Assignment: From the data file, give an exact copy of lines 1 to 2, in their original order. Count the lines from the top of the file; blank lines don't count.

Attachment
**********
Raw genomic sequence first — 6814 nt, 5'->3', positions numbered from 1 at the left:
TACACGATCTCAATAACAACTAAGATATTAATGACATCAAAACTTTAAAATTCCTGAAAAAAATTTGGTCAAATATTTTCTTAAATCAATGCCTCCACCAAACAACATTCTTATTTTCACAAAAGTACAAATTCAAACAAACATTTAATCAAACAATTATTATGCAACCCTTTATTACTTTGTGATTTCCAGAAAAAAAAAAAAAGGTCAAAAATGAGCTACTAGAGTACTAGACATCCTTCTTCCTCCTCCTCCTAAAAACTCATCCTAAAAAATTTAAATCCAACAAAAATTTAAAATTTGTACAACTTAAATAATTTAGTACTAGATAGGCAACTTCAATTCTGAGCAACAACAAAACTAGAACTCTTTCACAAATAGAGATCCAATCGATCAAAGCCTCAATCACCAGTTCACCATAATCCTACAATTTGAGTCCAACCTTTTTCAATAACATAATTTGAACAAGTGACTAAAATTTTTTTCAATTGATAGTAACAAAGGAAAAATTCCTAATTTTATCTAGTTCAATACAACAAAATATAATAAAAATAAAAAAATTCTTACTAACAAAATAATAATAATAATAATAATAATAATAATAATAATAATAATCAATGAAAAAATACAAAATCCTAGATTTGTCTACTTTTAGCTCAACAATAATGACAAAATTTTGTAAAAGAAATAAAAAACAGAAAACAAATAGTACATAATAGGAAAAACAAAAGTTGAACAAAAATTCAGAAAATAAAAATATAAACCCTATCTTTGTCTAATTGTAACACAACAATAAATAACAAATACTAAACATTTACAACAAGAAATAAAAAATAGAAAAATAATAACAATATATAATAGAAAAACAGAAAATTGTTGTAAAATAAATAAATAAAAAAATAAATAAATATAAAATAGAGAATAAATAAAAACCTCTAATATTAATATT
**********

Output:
Raw genomic sequence first — 6814 nt, 5'->3', positions numbered from 1 at the left:
TACACGATCTCAATAACAACTAAGATATTAATGACATCAAAACTTTAAAATTCCTGAAAAAAATTTGGTCAAATATTTTCTTAAATCAATGCCTCCACCAAACAACATTCTTATTTTCACAAAAGTACAAATTCAAACAAACATTTAATCAAACAATTATTATGCAACCCTTTATTACTTTGTGATTTCCAGAAAAAAAAAAAAAGGTCAAAAATGAGCTACTAGAGTACTAGACATCCTTCTTCCTCCTCCTCCTAAAAACTCATCCTAAAAAATTTAAATCCAACAAAAATTTAAAATTTGTACAACTTAAATAATTTAGTACTAGATAGGCAACTTCAATTCTGAGCAACAACAAAACTAGAACTCTTTCACAAATAGAGATCCAATCGATCAAAGCCTCAATCACCAGTTCACCATAATCCTACAATTTGAGTCCAACCTTTTTCAATAACATAATTTGAACAAGTGACTAAAATTTTTTTCAATTGATAGTAACAAAGGAAAAATTCCTAATTTTATCTAGTTCAATACAACAAAATATAATAAAAATAAAAAAATTCTTACTAACAAAATAATAATAATAATAATAATAATAATAATAATAATAATAATCAATGAAAAAATACAAAATCCTAGATTTGTCTACTTTTAGCTCAACAATAATGACAAAATTTTGTAAAAGAAATAAAAAACAGAAAACAAATAGTACATAATAGGAAAAACAAAAGTTGAACAAAAATTCAGAAAATAAAAATATAAACCCTATCTTTGTCTAATTGTAACACAACAATAAATAACAAATACTAAACATTTACAACAAGAAATAAAAAATAGAAAAATAATAACAATATATAATAGAAAAACAGAAAATTGTTGTAAAATAAATAAATAAAAAAATAAATAAATATAAAATAGAGAATAAATAAAAACCTCTAATATTAATATT